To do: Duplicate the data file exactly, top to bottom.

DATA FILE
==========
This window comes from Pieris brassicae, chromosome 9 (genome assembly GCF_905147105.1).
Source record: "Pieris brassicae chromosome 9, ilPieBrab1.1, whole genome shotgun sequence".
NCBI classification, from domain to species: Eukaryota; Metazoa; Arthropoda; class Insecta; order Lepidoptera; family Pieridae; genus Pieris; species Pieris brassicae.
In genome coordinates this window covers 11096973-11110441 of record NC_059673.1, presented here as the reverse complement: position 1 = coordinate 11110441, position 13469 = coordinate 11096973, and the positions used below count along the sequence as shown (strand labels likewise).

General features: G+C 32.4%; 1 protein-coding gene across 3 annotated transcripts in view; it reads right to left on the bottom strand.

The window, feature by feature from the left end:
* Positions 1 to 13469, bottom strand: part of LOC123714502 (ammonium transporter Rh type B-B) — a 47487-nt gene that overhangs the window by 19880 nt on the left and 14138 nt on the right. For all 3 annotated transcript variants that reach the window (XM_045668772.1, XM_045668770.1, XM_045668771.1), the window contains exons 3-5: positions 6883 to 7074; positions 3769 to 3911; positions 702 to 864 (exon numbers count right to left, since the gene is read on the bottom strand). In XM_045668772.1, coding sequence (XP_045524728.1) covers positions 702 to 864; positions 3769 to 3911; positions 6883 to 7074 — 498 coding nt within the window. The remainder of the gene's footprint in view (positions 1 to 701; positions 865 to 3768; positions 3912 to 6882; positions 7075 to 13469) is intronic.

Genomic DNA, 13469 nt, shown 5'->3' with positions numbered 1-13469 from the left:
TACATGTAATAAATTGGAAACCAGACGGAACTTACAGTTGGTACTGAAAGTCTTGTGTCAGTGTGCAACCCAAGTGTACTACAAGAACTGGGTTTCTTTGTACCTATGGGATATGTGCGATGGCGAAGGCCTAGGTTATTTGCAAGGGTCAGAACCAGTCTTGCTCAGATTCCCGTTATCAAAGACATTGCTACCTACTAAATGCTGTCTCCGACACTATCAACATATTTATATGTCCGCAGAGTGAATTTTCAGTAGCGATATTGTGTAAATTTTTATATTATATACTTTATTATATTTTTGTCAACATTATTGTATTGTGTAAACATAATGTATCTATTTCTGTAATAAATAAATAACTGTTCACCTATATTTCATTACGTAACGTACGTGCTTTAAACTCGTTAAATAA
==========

This window comes from Pieris brassicae, chromosome 9 (genome assembly GCF_905147105.1).
Source record: "Pieris brassicae chromosome 9, ilPieBrab1.1, whole genome shotgun sequence".
NCBI classification, from domain to species: Eukaryota; Metazoa; Arthropoda; class Insecta; order Lepidoptera; family Pieridae; genus Pieris; species Pieris brassicae.
In genome coordinates this window covers 11096973-11110441 of record NC_059673.1, presented here as the reverse complement: position 1 = coordinate 11110441, position 13469 = coordinate 11096973, and the positions used below count along the sequence as shown (strand labels likewise).

General features: G+C 32.4%; 1 protein-coding gene across 3 annotated transcripts in view; it reads right to left on the bottom strand.

The window, feature by feature from the left end:
* Positions 1 to 13469, bottom strand: part of LOC123714502 (ammonium transporter Rh type B-B) — a 47487-nt gene that overhangs the window by 19880 nt on the left and 14138 nt on the right. For all 3 annotated transcript variants that reach the window (XM_045668772.1, XM_045668770.1, XM_045668771.1), the window contains exons 3-5: positions 6883 to 7074; positions 3769 to 3911; positions 702 to 864 (exon numbers count right to left, since the gene is read on the bottom strand). In XM_045668772.1, coding sequence (XP_045524728.1) covers positions 702 to 864; positions 3769 to 3911; positions 6883 to 7074 — 498 coding nt within the window. The remainder of the gene's footprint in view (positions 1 to 701; positions 865 to 3768; positions 3912 to 6882; positions 7075 to 13469) is intronic.

Genomic DNA, 13469 nt, shown 5'->3' with positions numbered 1-13469 from the left:
TACATGTAATAAATTGGAAACCAGACGGAACTTACAGTTGGTACTGAAAGTCTTGTGTCAGTGTGCAACCCAAGTGTACTACAAGAACTGGGTTTCTTTGTACCTATGGGATATGTGCGATGGCGAAGGCCTAGGTTATTTGCAAGGGTCAGAACCAGTCTTGCTCAGATTCCCGTTATCAAAGACATTGCTACCTACTAAATGCTGTCTCCGACACTATCAACATATTTATATGTCCGCAGAGTGAATTTTCAGTAGCGATATTGTGTAAATTTTTATATTATATACTTTATTATATTTTTGTCAACATTATTGTATTGTGTAAACATAATGTATCTATTTCTGTAATAAATAAATAACTGTTCACCTATATTTCATTACGTAACGTACGTGCTTTAAACTCGTTAAATAA